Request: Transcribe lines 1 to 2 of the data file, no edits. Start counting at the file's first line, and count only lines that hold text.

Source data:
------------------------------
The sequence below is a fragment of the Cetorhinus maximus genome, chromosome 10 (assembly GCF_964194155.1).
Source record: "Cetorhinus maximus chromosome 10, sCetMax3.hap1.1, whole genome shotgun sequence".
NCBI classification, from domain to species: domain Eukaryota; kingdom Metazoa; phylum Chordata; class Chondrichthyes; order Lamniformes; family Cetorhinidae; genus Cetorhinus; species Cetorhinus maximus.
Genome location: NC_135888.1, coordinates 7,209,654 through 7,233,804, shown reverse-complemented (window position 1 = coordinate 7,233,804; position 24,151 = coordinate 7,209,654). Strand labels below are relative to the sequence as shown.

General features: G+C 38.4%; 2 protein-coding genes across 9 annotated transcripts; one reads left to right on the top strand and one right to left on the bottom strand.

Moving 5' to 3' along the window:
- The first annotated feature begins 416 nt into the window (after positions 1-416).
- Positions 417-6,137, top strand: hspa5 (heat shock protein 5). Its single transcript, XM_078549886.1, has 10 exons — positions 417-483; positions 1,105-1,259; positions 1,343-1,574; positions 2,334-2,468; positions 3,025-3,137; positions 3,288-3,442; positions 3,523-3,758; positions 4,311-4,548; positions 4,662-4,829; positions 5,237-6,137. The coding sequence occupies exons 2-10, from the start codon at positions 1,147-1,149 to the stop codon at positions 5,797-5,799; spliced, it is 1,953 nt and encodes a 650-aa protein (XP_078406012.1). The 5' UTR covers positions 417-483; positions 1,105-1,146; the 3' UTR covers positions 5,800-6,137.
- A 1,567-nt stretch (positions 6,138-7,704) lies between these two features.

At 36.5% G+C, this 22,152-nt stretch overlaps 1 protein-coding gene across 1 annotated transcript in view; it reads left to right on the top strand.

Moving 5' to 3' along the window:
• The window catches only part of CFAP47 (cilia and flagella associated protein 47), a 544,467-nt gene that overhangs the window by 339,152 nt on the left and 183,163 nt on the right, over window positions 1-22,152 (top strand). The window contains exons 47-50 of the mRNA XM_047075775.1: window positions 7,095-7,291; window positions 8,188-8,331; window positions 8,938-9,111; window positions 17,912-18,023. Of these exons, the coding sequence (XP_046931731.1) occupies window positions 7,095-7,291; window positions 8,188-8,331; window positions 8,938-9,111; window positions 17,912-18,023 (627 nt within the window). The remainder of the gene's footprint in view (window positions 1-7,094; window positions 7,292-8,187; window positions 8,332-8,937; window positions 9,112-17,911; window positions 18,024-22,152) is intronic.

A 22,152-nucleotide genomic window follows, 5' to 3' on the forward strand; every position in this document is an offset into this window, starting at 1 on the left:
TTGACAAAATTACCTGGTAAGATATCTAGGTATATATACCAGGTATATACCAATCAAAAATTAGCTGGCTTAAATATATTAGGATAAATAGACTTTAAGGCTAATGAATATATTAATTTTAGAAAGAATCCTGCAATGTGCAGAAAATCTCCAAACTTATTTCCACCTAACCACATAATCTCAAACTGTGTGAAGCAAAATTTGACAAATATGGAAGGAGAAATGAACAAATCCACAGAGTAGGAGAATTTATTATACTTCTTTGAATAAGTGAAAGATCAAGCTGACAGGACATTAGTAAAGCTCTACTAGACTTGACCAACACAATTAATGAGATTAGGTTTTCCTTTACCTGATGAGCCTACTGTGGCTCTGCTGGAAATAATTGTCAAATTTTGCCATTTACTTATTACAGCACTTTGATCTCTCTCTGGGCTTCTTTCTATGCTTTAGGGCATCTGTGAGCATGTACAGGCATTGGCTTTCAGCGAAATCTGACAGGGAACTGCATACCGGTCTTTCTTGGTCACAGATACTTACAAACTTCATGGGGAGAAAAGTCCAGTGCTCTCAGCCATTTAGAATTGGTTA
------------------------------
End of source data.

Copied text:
The sequence below is a fragment of the Cetorhinus maximus genome, chromosome 10 (assembly GCF_964194155.1).
Source record: "Cetorhinus maximus chromosome 10, sCetMax3.hap1.1, whole genome shotgun sequence".